Actinic keratosis (AK) is one of the most common dermatologic conditions seen in adults. Actinic keratoses are caused by sun damage that accumulates over time. As such, they most commonly develop on sun exposed skin (scalp, face, hands). Often there will be multiple AKs developing in the same area. Actinic keratoses can be variable in appearance, but generally are small, red to pink, rough, scaly, and may be irritating. They are bumpy and often easier to feel than to see.
An actinic keratosis is a precancerous lesion. If left untreated, AKs have the potential to become a skin cancer (squamous cell carcinoma) in the future. Fortunately, there are multiple modalities available to treat these lesions.
Treatments We Offer
At Mount Sinai, we are experts in diagnosing and treating actinic keratosis. We were involved in developing and testing many of the treatments currently in use. We continue to research and test the newest treatments. We provide these treatments most often.
- Cryosurgery is the most commonly used treatment for actinic keratosis. In this treatment, we apply liquid nitrogen to the AK. Liquid nitrogen selectively freezes and destroys abnormal tissue. The area becomes irritated and may blister for a few days, but then normal skin regrows.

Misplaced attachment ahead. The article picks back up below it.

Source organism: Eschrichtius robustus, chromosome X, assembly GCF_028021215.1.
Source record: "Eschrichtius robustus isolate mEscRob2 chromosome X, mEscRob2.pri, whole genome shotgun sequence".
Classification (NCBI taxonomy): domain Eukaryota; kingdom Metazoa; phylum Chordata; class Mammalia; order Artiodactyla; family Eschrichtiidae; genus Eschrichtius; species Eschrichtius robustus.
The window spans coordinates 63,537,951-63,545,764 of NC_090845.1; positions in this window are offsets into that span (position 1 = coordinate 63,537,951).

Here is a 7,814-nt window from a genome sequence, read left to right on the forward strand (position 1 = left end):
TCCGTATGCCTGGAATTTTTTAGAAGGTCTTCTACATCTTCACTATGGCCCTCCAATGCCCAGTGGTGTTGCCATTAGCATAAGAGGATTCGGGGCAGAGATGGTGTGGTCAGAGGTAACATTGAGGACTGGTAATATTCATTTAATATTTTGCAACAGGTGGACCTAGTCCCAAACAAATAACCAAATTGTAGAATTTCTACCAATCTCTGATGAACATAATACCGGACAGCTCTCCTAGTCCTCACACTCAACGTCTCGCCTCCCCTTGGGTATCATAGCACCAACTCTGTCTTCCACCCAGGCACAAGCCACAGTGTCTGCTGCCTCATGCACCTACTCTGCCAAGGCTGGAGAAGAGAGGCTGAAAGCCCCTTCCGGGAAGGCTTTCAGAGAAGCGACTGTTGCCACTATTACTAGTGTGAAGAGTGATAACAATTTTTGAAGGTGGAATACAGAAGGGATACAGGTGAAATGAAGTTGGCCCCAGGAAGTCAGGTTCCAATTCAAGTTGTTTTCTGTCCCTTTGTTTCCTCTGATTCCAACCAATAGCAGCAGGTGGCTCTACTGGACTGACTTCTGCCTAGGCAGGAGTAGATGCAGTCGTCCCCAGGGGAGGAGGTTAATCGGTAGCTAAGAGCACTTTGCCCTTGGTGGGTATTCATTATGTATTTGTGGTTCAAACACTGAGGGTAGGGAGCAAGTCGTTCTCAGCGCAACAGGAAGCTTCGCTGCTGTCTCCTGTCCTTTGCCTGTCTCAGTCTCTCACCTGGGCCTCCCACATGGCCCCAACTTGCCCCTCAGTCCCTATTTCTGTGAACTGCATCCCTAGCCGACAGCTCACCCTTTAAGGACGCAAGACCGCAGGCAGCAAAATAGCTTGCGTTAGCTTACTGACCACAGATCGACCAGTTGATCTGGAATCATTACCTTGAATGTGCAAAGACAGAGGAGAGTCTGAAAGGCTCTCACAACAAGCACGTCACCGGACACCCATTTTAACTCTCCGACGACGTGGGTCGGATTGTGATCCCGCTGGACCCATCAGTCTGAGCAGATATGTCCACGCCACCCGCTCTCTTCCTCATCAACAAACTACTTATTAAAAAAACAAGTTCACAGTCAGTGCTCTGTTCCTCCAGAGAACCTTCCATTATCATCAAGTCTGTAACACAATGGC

- Topical therapy involves applying a cream or gel to the visible lesions. We might use this approach if you have several AKs in one area. There are many topical options available. The medication is applied for a specified amount of time and will cause a skin reaction destroying the AK’s. Topical treatments usually produce redness of the skin, but are very effective. Picato (ingenol mebutate), the newest topical treatment approved by the FDA, was developed and tested in our department. We are currently involved in several research studies of less irritating topical treatments for actinic keratosis. If you would like to enroll, please contact your dermatologist or the clinical trials unit.
- Photodynamic blue light therapy is a non-invasive method to treat photo damage, precancerous lesions, and other skin conditions. We apply a light-sensitive medication called aminolevulinic acid to the area being treated. Next, we focus a blue light on the treatment area, which destroys the targeted cells. This is an effective way to treat large areas.
- Electrodesiccation and curettage involves using specific instruments to scrape out and burn (electrodessicate) the base of the AK. We repeat this process several times to remove all the AK and achieve clear margins.
- Surgery, laser treatments, and chemical peels are also available when appropriate. We use these approaches for widespread lesions, or if prior therapies have failed.